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is that e to the (-2x )then back down, times the rest of that, or is it all raised from e?
back down then the rest of it.
let me look at some more, I'll come back in a few minutes
just to make sure, we are trying to prove that the second derivative of g(x) has the local max at x= zero?
we're trying to see if g(x) has a local maximum at x=0 i think,..
okay, that make a whole lot more sense. brb
so, take that second derivative equation and sub in 0 for x, and all of the f(0) values. this should give you g''(0)= -15, because e^0 = 1. Whne you integrate g''(0)=15, g'(x) = 15x, @ 0 = 0, therefore you have a critical point. so sub in 1 and -1 on a number line for your first derivative and you can see that the slopes change from + to - at 0, therefore there is a local max.
okay ill try and do it & let you know if i get stuck. :)
I don't know why they gave you that other g'(x), but if g''(x)= wht you worte, then go back from there.
so do the antiderivative of the first derivative to get my g(x)?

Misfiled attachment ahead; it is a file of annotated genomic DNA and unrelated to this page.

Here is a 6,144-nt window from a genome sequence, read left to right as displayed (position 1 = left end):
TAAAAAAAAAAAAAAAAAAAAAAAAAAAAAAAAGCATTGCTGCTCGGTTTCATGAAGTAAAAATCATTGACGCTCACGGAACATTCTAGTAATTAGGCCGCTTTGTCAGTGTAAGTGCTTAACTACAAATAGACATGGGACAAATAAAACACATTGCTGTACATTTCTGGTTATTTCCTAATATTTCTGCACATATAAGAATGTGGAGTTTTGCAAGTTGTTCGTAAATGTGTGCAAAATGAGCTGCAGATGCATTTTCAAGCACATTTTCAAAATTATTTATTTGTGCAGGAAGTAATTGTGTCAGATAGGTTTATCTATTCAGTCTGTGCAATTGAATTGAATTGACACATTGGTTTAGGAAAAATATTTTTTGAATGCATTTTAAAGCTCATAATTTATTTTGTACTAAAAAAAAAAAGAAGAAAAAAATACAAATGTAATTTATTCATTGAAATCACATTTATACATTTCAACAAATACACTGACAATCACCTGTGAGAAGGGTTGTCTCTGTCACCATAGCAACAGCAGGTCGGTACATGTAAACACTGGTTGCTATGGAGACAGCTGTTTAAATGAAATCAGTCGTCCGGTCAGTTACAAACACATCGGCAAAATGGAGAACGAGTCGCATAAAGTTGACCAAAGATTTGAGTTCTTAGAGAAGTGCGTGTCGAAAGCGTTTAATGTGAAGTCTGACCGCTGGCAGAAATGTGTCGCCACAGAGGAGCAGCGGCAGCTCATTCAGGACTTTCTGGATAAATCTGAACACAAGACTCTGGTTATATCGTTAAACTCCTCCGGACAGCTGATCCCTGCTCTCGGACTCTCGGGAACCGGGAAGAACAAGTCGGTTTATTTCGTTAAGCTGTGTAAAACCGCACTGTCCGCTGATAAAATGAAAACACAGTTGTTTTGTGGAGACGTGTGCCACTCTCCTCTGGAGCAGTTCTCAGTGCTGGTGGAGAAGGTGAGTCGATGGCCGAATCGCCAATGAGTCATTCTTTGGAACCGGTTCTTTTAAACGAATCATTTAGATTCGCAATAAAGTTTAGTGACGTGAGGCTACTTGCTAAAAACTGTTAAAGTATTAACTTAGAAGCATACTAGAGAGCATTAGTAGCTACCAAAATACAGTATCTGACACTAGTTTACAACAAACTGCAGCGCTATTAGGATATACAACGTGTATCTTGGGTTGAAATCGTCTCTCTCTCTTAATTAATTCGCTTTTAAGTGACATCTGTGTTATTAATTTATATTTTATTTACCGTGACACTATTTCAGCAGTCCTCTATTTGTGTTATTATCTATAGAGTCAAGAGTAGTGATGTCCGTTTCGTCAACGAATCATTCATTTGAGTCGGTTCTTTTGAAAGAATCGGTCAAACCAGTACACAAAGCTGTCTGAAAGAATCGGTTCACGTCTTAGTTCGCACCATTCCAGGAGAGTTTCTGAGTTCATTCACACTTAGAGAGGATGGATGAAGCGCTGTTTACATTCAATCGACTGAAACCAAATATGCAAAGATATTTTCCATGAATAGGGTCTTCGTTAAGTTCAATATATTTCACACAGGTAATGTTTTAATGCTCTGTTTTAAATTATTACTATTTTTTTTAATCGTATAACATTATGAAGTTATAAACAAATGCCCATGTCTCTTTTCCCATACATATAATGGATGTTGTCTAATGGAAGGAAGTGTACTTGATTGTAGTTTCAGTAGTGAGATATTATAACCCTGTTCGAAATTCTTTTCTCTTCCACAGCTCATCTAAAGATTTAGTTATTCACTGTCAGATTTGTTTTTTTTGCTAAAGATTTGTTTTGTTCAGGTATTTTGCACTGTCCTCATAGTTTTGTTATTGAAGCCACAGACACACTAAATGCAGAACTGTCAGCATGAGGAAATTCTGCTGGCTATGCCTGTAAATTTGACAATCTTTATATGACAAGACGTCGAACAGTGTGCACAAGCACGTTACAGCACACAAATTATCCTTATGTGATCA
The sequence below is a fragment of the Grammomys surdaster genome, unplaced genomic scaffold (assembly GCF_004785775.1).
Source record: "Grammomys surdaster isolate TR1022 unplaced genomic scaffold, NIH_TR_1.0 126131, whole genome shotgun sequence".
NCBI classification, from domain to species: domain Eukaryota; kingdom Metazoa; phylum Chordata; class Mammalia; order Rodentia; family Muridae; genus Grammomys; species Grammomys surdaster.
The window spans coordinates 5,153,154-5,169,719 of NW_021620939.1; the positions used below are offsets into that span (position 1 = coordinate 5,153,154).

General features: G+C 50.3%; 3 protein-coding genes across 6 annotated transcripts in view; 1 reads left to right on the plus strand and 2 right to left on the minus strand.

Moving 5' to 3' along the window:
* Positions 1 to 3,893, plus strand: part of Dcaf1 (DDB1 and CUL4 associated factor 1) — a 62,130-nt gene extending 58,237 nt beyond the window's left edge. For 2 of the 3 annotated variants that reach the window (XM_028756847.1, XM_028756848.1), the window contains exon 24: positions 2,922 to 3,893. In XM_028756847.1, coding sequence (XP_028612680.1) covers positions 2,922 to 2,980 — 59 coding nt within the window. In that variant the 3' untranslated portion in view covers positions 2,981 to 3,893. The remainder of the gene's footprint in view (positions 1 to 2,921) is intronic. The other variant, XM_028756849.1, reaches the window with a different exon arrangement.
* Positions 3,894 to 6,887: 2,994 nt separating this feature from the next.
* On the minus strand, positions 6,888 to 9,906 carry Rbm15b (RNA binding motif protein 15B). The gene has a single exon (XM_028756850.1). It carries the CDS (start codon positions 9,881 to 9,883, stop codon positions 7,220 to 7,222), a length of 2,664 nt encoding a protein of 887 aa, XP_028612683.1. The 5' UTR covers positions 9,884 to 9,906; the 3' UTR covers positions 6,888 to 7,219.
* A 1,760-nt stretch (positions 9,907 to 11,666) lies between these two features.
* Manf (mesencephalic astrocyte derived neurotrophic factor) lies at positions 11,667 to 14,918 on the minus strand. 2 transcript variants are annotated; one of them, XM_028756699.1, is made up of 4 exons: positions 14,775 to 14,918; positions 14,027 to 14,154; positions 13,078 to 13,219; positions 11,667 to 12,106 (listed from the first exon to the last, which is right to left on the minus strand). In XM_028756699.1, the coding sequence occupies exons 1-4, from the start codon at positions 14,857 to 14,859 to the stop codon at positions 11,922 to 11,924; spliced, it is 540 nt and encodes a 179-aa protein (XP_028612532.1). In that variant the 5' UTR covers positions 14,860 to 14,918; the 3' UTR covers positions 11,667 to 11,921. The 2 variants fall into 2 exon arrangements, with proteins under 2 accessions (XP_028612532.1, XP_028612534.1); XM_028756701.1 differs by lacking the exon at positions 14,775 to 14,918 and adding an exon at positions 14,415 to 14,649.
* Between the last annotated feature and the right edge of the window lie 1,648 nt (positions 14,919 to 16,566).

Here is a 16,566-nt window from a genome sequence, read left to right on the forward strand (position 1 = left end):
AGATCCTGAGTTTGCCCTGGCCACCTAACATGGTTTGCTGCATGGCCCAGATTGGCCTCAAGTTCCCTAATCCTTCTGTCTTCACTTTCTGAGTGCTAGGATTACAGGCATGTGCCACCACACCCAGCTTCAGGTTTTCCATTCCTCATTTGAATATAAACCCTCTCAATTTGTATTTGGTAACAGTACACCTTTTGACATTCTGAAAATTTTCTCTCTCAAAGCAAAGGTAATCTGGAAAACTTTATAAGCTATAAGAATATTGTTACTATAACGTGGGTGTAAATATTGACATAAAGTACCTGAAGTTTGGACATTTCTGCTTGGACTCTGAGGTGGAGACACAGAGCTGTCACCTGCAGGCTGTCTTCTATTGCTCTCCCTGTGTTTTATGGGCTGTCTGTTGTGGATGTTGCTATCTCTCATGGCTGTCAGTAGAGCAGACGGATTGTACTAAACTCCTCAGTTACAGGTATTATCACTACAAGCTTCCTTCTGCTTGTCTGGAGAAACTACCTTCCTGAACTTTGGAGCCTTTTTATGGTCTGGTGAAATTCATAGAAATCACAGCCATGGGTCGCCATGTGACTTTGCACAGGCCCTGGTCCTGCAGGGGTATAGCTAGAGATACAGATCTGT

okay. ima finish working it.
now it looks like the second deriv and the first derivs you're given are different, but if you find the first antideriv of the second, then the antideriv of that, it would give you g(x) from g''(x). It looks like you just have to prove that g(x) has a max, so you only need g'(x) to do it.
okay and how do i do that using only the g'?
only the g'(x) that they gave you doesn't work out. It only works using the g''(x) from what I could see. The g'(x) is = 12 at 0, and therefore could not be a critical value. It looks like you have to get g'(x) from g''(x), unless the g'(x) you wrote is different from what you have in the book or what not.